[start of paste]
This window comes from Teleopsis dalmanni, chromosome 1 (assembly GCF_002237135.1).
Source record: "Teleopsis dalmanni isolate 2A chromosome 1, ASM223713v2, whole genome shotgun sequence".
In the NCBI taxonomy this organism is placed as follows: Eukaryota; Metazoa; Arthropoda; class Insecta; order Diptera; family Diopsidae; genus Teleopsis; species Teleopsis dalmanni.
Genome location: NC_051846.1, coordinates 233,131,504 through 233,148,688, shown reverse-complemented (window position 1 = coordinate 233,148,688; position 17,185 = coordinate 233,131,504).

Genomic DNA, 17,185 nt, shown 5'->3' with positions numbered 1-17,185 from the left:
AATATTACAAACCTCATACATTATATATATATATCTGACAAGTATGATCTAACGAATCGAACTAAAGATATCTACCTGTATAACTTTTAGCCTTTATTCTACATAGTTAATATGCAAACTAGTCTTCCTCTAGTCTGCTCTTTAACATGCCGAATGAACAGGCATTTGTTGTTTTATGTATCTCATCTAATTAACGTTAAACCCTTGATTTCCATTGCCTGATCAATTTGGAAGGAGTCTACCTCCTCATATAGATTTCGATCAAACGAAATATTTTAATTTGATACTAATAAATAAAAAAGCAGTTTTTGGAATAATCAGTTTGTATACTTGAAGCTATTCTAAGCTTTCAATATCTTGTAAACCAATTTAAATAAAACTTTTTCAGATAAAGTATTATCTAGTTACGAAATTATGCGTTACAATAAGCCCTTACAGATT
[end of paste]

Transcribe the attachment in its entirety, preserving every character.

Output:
This window comes from Teleopsis dalmanni, chromosome 1 (assembly GCF_002237135.1).
Source record: "Teleopsis dalmanni isolate 2A chromosome 1, ASM223713v2, whole genome shotgun sequence".
In the NCBI taxonomy this organism is placed as follows: Eukaryota; Metazoa; Arthropoda; class Insecta; order Diptera; family Diopsidae; genus Teleopsis; species Teleopsis dalmanni.
Genome location: NC_051846.1, coordinates 233,131,504 through 233,148,688, shown reverse-complemented (window position 1 = coordinate 233,148,688; position 17,185 = coordinate 233,131,504).

Genomic DNA, 17,185 nt, shown 5'->3' with positions numbered 1-17,185 from the left:
AATATTACAAACCTCATACATTATATATATATATCTGACAAGTATGATCTAACGAATCGAACTAAAGATATCTACCTGTATAACTTTTAGCCTTTATTCTACATAGTTAATATGCAAACTAGTCTTCCTCTAGTCTGCTCTTTAACATGCCGAATGAACAGGCATTTGTTGTTTTATGTATCTCATCTAATTAACGTTAAACCCTTGATTTCCATTGCCTGATCAATTTGGAAGGAGTCTACCTCCTCATATAGATTTCGATCAAACGAAATATTTTAATTTGATACTAATAAATAAAAAAGCAGTTTTTGGAATAATCAGTTTGTATACTTGAAGCTATTCTAAGCTTTCAATATCTTGTAAACCAATTTAAATAAAACTTTTTCAGATAAAGTATTATCTAGTTACGAAATTATGCGTTACAATAAGCCCTTACAGATT